All of us know that credit card fraud happens, but many believe that "it can't happen to me." Here's a story I recently learned of first-hand from an expat who makes frequent trips to Ukraine for periods of several weeks or months at a time.
This man experienced bank card fraud twice in one year in Ukraine. The first time the bank figured something was amiss and gave him a call to notify they were cancelling a suspicious transaction. The second time no action was taken by the bank. The expat printed out withdrawal statements and was preparing to scan them and send them to his bank to contest withdrawals amounting to many thousands of dollars.
These withdrawals were all performed in St. Petersburg, Russia over a span of a week or more. One was on the same day that he withdrew money in China (an obvious sign of fraud). He hopes his bank will cancel the withdrawals and he will not lose the money.
I asked how he might have prevented this situation. He said he used his bank card (a debit card) to get cash out of ATMs and to pay at restaurants and stores. He didn't know where his information might have been stolen. Since this happened to him twice in one year, he suspects it might be fairly common among expats in Ukraine. (That's why I'm writing this post.)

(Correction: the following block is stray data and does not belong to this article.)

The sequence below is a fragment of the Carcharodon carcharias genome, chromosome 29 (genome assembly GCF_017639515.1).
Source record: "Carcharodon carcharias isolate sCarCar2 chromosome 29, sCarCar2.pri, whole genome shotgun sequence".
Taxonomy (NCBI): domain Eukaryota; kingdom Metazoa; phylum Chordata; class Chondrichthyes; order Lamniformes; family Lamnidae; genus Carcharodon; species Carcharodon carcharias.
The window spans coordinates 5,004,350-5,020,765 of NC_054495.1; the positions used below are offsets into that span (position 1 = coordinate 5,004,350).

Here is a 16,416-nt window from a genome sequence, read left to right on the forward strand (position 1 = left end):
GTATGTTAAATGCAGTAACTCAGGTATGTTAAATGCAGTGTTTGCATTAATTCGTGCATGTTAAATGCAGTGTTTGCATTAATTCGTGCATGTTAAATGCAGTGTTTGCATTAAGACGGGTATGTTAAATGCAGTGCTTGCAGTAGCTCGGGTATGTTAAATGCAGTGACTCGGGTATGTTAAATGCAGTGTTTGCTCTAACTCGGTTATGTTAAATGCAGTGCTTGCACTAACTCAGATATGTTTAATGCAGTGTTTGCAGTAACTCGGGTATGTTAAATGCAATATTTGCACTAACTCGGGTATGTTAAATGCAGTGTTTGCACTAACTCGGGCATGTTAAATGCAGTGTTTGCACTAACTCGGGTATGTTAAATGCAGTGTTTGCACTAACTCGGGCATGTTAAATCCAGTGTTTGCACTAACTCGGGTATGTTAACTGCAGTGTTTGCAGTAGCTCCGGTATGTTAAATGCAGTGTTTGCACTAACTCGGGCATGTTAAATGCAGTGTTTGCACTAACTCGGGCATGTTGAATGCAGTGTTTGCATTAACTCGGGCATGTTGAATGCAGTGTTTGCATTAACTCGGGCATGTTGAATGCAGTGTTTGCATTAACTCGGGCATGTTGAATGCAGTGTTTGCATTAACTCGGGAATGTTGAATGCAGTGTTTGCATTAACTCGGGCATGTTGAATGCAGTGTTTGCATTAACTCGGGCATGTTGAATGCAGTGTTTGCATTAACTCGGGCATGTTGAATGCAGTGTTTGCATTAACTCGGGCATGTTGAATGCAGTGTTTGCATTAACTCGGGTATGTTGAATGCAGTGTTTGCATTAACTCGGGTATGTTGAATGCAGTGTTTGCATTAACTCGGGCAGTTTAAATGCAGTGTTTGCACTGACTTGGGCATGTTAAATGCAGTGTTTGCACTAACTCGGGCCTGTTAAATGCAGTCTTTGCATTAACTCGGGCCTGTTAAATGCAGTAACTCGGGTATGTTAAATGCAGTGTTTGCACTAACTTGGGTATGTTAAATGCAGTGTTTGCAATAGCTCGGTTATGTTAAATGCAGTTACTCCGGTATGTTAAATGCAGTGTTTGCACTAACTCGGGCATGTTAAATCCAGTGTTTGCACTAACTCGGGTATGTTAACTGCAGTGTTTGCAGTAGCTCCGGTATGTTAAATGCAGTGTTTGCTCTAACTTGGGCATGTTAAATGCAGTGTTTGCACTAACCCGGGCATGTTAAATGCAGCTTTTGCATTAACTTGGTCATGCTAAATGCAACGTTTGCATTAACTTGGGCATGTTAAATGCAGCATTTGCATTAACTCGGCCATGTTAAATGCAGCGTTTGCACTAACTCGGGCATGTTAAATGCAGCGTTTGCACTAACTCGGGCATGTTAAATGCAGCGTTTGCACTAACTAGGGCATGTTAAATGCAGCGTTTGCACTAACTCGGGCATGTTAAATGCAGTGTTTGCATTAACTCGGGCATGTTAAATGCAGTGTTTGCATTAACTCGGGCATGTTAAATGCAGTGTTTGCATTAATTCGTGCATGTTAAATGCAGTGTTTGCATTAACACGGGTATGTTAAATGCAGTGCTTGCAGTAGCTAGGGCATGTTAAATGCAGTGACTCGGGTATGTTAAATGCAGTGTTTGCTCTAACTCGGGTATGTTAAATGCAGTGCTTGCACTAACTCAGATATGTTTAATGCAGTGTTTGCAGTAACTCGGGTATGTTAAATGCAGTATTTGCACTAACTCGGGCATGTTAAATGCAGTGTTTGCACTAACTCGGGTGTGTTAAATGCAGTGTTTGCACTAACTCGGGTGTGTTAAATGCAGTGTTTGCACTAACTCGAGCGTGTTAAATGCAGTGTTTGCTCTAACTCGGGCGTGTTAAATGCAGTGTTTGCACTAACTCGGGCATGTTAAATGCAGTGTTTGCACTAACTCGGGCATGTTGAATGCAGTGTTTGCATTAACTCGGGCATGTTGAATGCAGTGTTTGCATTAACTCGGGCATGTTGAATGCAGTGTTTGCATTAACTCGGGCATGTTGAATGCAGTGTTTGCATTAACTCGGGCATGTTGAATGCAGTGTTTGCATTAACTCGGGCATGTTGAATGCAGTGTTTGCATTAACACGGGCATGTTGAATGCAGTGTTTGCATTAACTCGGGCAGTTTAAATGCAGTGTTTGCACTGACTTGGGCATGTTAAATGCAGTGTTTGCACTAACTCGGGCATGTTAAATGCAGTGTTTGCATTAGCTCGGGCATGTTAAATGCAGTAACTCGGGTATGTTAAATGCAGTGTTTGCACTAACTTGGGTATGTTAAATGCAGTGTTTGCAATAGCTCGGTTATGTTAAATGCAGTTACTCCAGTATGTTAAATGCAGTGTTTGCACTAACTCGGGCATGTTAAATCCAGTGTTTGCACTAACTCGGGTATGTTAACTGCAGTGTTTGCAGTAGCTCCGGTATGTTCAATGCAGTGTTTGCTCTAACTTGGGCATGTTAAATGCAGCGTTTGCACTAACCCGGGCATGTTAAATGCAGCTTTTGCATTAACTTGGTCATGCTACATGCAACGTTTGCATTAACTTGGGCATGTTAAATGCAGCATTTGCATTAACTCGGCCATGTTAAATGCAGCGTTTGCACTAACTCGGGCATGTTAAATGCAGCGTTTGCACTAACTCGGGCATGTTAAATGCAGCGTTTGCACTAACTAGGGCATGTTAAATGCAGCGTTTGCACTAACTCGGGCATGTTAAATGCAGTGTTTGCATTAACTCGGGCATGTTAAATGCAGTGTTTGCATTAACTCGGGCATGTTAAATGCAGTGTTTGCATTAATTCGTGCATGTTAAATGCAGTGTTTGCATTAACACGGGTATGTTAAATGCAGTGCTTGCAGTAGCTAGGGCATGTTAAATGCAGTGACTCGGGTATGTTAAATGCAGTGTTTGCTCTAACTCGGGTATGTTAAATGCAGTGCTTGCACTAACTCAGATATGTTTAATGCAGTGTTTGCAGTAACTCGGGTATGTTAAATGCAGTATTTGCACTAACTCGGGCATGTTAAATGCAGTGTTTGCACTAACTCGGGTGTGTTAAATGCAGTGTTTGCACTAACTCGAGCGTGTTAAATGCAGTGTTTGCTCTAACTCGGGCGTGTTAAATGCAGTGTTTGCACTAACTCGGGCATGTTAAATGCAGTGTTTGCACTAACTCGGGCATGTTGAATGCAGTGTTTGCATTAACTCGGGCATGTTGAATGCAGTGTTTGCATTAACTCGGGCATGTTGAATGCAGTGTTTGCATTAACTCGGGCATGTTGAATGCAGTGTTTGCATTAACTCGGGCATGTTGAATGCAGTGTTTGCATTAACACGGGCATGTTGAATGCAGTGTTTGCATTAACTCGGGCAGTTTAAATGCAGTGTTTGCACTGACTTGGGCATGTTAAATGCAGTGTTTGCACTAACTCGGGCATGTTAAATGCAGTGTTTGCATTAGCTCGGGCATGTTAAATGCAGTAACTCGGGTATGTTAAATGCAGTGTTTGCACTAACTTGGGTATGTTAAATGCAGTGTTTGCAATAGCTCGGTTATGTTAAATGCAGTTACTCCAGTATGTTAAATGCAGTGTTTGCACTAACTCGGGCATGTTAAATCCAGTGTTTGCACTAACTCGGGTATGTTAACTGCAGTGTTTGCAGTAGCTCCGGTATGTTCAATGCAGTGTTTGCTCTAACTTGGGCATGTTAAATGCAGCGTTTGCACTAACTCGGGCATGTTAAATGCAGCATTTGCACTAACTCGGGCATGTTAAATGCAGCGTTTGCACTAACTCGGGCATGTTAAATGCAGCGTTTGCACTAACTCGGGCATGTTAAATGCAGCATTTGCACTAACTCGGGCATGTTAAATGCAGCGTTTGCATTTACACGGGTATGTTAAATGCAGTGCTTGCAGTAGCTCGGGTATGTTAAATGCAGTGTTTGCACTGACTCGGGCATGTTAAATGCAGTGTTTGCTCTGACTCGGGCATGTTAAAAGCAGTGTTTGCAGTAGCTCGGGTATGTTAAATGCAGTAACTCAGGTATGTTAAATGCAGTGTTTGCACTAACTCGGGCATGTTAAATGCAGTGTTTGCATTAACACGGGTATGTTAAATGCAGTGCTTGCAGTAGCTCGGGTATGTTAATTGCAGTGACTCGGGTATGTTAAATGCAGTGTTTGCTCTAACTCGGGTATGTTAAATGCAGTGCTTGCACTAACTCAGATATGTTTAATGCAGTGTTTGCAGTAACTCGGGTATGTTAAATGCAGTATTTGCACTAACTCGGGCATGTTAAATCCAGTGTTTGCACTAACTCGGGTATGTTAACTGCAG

I have spent a total of 10 years in Ukraine and Russia and have not had any experiences like this, but I have only used my debit cards to withdraw money from ATMs. I have never used them to pay for things in Ukraine/Russia. I have also not been particularly discriminate in which ATMs I use; usually I just use whatever ATM is handiest. So far so good... But other expats have recommended using only ATMs located inside banks. This is probably sound advice.
Perhaps the most important thing one can to do protect against fraud is to use a debit card rather than a credit card, and to keep the balance in the account reasonably low so that if fraud occurs you will not lose very much money. The expat I talked to was preparing to set up another account from which he will transfer money to his checking account as necessary rather than storing funds in the checking account that is tied to the debit card.
This is something worth thinking about and preparing for. Have you taken steps to protect yourself from bank fraud?